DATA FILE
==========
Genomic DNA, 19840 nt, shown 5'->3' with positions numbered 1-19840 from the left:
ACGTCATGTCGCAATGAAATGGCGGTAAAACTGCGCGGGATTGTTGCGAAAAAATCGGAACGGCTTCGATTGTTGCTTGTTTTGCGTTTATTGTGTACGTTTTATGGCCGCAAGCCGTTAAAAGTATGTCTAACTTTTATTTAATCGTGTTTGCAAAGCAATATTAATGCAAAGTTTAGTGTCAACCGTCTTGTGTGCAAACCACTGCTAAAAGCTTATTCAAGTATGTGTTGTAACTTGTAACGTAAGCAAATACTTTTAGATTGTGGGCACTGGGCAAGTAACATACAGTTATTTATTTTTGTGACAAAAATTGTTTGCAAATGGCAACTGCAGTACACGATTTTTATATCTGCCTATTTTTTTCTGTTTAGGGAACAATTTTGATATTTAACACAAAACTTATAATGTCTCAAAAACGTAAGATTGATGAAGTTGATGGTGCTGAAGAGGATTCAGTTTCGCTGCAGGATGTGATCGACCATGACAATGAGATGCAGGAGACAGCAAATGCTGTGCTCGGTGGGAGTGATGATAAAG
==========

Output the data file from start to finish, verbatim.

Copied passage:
Genomic DNA, 19840 nt, shown 5'->3' with positions numbered 1-19840 from the left:
ACGTCATGTCGCAATGAAATGGCGGTAAAACTGCGCGGGATTGTTGCGAAAAAATCGGAACGGCTTCGATTGTTGCTTGTTTTGCGTTTATTGTGTACGTTTTATGGCCGCAAGCCGTTAAAAGTATGTCTAACTTTTATTTAATCGTGTTTGCAAAGCAATATTAATGCAAAGTTTAGTGTCAACCGTCTTGTGTGCAAACCACTGCTAAAAGCTTATTCAAGTATGTGTTGTAACTTGTAACGTAAGCAAATACTTTTAGATTGTGGGCACTGGGCAAGTAACATACAGTTATTTATTTTTGTGACAAAAATTGTTTGCAAATGGCAACTGCAGTACACGATTTTTATATCTGCCTATTTTTTTCTGTTTAGGGAACAATTTTGATATTTAACACAAAACTTATAATGTCTCAAAAACGTAAGATTGATGAAGTTGATGGTGCTGAAGAGGATTCAGTTTCGCTGCAGGATGTGATCGACCATGACAATGAGATGCAGGAGACAGCAAATGCTGTGCTCGGTGGGAGTGATGATAAAG